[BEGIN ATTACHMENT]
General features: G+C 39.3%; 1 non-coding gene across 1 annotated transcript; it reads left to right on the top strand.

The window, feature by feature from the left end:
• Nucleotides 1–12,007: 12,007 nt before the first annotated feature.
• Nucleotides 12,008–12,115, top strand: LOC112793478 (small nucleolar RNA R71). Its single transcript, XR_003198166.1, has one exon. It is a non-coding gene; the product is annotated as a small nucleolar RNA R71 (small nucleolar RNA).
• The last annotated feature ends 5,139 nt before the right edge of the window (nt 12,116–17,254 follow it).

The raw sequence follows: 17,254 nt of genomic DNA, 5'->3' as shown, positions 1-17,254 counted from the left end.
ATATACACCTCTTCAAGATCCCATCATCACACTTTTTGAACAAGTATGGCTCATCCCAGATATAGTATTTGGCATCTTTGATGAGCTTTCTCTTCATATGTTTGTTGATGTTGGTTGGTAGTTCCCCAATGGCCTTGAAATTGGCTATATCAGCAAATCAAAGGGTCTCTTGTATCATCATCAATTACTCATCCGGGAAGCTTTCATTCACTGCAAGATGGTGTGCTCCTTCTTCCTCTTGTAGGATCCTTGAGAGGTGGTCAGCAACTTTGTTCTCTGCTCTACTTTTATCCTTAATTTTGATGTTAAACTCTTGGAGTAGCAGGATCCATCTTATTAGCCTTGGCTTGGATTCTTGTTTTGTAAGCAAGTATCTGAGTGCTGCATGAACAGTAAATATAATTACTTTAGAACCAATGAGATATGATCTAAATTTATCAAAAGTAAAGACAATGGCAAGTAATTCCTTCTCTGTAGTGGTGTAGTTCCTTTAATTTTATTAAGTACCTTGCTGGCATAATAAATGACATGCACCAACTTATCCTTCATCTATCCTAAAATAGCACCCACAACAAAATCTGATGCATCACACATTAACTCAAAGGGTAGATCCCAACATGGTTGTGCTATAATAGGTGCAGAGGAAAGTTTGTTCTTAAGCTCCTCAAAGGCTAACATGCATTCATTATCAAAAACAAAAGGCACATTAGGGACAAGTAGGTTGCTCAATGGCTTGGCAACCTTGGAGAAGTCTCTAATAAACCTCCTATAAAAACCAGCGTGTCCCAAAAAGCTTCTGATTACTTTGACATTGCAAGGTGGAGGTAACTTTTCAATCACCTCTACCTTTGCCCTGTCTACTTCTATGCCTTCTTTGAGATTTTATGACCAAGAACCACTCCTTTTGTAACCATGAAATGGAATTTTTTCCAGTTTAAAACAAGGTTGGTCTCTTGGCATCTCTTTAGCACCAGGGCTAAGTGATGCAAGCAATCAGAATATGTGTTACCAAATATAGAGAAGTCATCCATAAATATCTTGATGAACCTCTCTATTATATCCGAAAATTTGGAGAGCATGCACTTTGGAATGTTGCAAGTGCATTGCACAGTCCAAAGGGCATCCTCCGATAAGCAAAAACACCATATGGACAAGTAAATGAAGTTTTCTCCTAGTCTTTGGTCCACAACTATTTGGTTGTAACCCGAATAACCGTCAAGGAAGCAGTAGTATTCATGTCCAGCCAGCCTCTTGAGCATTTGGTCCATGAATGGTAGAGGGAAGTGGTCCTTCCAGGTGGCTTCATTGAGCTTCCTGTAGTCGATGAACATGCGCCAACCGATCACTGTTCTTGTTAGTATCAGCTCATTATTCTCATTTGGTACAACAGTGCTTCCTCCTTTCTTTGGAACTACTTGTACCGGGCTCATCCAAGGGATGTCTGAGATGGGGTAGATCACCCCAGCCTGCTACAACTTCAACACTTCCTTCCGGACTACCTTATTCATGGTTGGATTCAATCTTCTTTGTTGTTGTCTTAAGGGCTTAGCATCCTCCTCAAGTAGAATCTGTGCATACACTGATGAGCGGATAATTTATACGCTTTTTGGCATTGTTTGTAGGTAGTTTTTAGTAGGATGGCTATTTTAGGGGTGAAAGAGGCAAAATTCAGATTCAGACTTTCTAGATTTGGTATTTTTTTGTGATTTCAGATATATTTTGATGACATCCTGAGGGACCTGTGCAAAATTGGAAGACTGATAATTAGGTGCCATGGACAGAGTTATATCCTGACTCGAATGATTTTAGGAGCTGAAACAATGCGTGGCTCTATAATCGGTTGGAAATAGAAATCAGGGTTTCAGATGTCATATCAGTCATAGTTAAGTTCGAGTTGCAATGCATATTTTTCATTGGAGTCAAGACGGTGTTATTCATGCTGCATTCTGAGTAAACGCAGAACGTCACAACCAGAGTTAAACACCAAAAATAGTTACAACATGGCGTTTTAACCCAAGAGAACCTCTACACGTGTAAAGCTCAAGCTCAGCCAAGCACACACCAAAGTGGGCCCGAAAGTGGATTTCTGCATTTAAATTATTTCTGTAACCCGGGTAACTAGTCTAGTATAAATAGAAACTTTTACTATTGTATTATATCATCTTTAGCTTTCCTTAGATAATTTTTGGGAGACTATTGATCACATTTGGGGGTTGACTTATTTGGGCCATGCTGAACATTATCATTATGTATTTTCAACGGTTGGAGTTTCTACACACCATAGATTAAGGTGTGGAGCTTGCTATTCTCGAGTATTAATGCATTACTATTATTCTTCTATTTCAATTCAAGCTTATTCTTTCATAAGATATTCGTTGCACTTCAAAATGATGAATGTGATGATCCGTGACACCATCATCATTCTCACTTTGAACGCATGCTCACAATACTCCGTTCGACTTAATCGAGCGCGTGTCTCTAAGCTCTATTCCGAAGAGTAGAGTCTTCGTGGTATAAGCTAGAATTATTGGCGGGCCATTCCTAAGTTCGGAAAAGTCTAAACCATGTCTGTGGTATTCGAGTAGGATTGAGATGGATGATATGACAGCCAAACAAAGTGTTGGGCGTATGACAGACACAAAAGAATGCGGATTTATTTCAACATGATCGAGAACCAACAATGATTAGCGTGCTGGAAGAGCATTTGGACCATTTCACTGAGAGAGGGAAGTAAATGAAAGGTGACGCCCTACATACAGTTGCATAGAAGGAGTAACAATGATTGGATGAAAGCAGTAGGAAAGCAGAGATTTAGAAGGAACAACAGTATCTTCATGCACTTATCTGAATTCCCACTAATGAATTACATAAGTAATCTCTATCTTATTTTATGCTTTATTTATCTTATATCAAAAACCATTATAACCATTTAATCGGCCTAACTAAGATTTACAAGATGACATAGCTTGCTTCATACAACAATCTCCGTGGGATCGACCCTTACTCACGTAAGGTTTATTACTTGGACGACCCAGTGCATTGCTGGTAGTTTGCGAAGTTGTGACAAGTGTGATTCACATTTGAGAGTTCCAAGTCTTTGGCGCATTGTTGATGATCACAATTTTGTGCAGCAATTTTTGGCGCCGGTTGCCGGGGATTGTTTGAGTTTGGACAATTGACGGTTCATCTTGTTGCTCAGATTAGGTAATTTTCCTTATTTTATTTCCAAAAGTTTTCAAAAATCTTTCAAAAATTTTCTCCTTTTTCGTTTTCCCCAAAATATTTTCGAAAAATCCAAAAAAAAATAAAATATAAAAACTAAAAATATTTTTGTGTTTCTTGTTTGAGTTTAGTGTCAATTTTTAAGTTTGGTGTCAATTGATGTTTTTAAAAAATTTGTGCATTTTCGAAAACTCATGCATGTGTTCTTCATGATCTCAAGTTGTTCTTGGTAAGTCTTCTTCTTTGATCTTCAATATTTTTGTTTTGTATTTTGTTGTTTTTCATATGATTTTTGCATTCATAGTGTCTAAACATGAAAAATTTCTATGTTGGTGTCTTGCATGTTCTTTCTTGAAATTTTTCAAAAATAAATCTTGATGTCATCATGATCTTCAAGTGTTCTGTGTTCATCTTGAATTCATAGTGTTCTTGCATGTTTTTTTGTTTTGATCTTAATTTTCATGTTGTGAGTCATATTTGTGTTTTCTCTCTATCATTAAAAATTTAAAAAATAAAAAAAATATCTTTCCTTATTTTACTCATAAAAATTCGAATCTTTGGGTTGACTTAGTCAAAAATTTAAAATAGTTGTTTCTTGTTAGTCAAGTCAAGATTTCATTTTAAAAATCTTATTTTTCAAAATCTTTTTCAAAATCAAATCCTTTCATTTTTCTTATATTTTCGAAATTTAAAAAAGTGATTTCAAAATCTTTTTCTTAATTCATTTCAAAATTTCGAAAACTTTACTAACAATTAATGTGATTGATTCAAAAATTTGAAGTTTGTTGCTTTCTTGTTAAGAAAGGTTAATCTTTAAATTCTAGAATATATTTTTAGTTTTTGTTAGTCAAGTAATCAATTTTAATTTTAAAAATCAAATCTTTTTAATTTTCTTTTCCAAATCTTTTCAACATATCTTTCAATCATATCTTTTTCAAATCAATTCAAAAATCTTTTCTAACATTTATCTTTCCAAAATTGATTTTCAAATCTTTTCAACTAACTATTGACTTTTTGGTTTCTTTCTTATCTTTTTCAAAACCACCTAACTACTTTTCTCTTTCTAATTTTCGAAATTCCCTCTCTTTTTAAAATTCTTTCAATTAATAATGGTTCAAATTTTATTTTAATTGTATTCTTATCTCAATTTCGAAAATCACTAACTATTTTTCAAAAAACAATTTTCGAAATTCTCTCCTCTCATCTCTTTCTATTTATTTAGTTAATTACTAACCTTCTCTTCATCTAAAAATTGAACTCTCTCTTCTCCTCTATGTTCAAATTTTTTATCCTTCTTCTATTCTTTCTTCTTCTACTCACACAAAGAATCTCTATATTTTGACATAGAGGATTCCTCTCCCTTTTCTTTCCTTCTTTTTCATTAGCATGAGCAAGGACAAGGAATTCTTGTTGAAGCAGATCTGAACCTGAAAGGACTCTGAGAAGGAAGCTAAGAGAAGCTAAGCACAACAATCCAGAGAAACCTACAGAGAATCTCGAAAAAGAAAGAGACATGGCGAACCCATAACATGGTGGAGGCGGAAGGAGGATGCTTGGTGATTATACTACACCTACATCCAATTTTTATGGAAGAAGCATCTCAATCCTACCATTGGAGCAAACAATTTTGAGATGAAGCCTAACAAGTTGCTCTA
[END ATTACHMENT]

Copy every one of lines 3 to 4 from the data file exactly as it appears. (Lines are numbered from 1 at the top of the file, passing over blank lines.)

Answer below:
• Nucleotides 1–12,007: 12,007 nt before the first annotated feature.
• Nucleotides 12,008–12,115, top strand: LOC112793478 (small nucleolar RNA R71). Its single transcript, XR_003198166.1, has one exon. It is a non-coding gene; the product is annotated as a small nucleolar RNA R71 (small nucleolar RNA).